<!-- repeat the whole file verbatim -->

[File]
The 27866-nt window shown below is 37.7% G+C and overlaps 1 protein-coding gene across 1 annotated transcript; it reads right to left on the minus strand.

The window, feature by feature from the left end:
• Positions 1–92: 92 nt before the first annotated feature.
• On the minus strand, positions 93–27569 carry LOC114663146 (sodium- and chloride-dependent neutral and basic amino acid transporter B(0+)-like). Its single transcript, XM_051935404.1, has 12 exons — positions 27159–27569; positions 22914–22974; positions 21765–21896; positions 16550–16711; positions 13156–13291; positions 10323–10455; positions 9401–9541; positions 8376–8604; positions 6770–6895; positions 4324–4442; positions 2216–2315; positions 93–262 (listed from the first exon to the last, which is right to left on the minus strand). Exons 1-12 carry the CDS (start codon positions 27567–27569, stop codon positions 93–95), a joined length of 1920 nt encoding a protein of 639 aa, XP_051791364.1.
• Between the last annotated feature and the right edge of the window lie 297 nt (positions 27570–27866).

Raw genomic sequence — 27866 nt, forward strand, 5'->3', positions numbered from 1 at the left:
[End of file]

The 27866-nt window shown below is 37.7% G+C and overlaps 1 protein-coding gene across 1 annotated transcript; it reads right to left on the minus strand.

The window, feature by feature from the left end:
• Positions 1–92: 92 nt before the first annotated feature.
• On the minus strand, positions 93–27569 carry LOC114663146 (sodium- and chloride-dependent neutral and basic amino acid transporter B(0+)-like). Its single transcript, XM_051935404.1, has 12 exons — positions 27159–27569; positions 22914–22974; positions 21765–21896; positions 16550–16711; positions 13156–13291; positions 10323–10455; positions 9401–9541; positions 8376–8604; positions 6770–6895; positions 4324–4442; positions 2216–2315; positions 93–262 (listed from the first exon to the last, which is right to left on the minus strand). Exons 1-12 carry the CDS (start codon positions 27567–27569, stop codon positions 93–95), a joined length of 1920 nt encoding a protein of 639 aa, XP_051791364.1.
• Between the last annotated feature and the right edge of the window lie 297 nt (positions 27570–27866).

Raw genomic sequence — 27866 nt, forward strand, 5'->3', positions numbered from 1 at the left: